With Java 8 came one of the greatest additions to Java: the Stream API. It made processing a stream of data very convenient by allowing us to chain operations together, lazily, and perform the actual data processing by ending a fluent call with a terminal operation.
java.util.Stream provides two different terminal operations named
collect(...), which will perform a mutable reduction:
A mutable reduction operation accumulates input elements into a mutable result container, such as a Collection or StringBuilder, as it processes the elements in the stream.
Java 8 provides us with a range of 37 different Collectors in the class
java.util.stream.Collectors, which can roughly be divided into three separate groups:
Reducing/summarizing into a single value or collection type
Everything from joining Strings with
joining()to creating new Collections with
toSet()to even leveraging new features like summaries of numeric streams with
summarizingInt(...)— and much more.
Three different ways to use
groupingBy(...)and another three for concurrent/parallel processing.
And the best thing: We’re not restricted to the provided Collectors. If we need some more unique handling, we can always create our own.
Collector<T, A, R>
If you ever checked out some of the source code of the Stream API, you’ll find a lot of generics and a lot of not easily readable or comprehensible code.
This originates from Java itself because it wasn’t easy to implement functional programming features without changing its core or changing the language itself. But they managed to add these great new features without compromising backward compatibility by some intimidating-looking code — at least at first glance.
Every Collector must implement the interface
Collector<T, A, R>:
Let’s dissect the interface a little bit to understand better what’s going on.
The interface consists of three generic types:
- T – the type of input elements to the reduction operation
- A – the mutable accumulation type of the reduction operation.
The accumulator object type for keeping partial results during the collection process.
- R – the result type of the reduction operation. The actual return type of the collection process.
The methods make more sense knowing what the generic types represent:
Supplier<A>used for creating new instances of accumulator objects.
The core of the
Collector, including a
BiConsumer<A, T>responsible for accumulating stream elements of type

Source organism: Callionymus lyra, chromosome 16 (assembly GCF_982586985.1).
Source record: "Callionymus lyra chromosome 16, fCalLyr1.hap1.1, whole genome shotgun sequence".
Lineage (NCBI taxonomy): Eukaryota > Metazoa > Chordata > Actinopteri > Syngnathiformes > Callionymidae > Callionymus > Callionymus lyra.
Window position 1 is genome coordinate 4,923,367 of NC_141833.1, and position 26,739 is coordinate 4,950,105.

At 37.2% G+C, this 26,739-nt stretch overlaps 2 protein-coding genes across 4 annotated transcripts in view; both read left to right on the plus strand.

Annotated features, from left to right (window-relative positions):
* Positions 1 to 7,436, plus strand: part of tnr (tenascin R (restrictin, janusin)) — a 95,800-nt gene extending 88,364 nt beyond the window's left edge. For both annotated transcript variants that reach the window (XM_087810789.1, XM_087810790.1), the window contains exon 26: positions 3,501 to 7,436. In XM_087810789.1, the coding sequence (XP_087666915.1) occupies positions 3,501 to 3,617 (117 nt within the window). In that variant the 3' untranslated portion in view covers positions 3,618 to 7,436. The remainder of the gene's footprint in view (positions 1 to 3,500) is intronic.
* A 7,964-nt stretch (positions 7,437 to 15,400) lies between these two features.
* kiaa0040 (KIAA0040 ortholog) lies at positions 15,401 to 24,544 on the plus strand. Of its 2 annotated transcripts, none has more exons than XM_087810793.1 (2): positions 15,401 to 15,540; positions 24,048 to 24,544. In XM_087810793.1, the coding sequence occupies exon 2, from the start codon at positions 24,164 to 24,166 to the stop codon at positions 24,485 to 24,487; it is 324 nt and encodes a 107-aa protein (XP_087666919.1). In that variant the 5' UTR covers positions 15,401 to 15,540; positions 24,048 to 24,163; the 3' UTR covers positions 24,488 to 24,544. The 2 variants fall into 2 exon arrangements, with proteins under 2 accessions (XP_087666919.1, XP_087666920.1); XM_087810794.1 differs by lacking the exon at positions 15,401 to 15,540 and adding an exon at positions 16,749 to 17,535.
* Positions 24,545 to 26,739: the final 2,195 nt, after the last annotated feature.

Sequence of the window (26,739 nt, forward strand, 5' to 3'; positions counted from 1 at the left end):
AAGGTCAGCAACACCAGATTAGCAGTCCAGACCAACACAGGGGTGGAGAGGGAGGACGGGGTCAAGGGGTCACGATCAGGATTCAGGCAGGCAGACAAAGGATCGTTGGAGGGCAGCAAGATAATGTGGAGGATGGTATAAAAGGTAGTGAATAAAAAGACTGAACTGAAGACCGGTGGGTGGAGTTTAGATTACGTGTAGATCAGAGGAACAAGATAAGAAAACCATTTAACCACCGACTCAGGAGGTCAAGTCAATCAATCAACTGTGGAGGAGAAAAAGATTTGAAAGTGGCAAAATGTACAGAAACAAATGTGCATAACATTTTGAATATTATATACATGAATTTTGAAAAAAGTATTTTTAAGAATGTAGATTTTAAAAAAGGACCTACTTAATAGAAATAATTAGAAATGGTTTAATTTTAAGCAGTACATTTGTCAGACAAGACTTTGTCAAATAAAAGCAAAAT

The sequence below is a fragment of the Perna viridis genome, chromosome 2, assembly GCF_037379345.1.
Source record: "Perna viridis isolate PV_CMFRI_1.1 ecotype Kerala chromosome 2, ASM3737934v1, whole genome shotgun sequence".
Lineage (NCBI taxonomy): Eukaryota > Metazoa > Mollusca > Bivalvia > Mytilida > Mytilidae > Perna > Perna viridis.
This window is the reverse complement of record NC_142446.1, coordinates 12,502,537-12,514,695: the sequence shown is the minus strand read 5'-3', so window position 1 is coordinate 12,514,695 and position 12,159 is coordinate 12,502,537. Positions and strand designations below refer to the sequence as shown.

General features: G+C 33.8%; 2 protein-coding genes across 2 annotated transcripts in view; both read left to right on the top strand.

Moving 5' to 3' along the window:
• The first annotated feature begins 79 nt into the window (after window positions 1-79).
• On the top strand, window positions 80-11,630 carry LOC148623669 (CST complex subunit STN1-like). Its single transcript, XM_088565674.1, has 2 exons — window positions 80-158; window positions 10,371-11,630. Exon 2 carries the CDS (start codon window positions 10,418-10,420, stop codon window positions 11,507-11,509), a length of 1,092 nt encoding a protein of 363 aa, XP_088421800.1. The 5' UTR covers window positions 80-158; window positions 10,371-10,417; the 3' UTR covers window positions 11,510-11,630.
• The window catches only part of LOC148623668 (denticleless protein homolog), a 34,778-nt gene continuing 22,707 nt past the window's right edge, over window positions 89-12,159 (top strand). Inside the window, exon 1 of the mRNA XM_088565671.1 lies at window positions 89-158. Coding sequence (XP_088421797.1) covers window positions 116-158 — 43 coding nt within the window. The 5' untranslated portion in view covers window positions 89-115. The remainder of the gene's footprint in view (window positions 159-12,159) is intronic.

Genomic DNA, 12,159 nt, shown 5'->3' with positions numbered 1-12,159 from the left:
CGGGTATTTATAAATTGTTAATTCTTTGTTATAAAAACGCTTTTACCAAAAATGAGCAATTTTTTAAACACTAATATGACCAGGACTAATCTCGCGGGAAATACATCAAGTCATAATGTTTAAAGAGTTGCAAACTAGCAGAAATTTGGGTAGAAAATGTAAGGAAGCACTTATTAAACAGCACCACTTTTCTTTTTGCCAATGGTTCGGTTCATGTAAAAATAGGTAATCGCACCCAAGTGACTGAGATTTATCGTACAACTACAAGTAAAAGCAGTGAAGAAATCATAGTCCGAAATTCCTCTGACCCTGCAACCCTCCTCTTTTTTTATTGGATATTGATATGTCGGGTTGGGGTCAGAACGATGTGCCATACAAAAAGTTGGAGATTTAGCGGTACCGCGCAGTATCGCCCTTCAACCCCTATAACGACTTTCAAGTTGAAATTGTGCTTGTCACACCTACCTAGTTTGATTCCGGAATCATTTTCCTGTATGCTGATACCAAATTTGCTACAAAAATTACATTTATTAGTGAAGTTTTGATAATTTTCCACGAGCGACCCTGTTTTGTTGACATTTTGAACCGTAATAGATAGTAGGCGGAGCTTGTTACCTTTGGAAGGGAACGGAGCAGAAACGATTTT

Tinto an accummulator object.
In the case of parallel processing a Stream, the
Collectormight create multiple accumulator objects. The combiner provides the functionality to merge the results.
Finishes the collection process by transforming an accumulator object into the return type
Describes the characteristics of the
The characteristics of a
Collector can be used to optimize the implementation of the reduction operation. Any combination of these three characteristics is possible:
Indicates the accumulator objects support parallel or concurrent processing.
Indicates the finisher function is the identity function so the accumulator might be cast directly in the result type.
Indicates the order of elements in the stream isn’t necessarily preserved.
Example: Joining Strings
Java already provides a
Collector for joining Strings with a delimiter, but it makes for a good example to implement ourselves:
Simple enough — but it’s still a lot of code for very little functionality.
Collector provides the static method
of(...) to create a
Collector in a more functional way, helping us to reduce the need for an extra class:
Now we can combine our custom
Collector creator methods in an interface or noninstantiable class — as Java did it with
java.util.Collectors for more straightforward usage.
What About reduce(…)?
Instead of a
Collector, we could also use
Stream#reduce(...) to achieve similar results. The difference between the two is more subtle. A reduce operation creates a new value by combining two values in an immutable way.
A collect operation, however, is working with accumulate objects in a mutable way and uses a finisher to obtain the final result.
Which one you should prefer depends on your requirements — considering the actual intended purpose, performance considerations, etc.
Creating a custom
Collector isn’t complicated once you understand the general concepts behind them.
By combining our custom
Collector creator methods the way Java did, we can use and share our Collectors throughout our projects.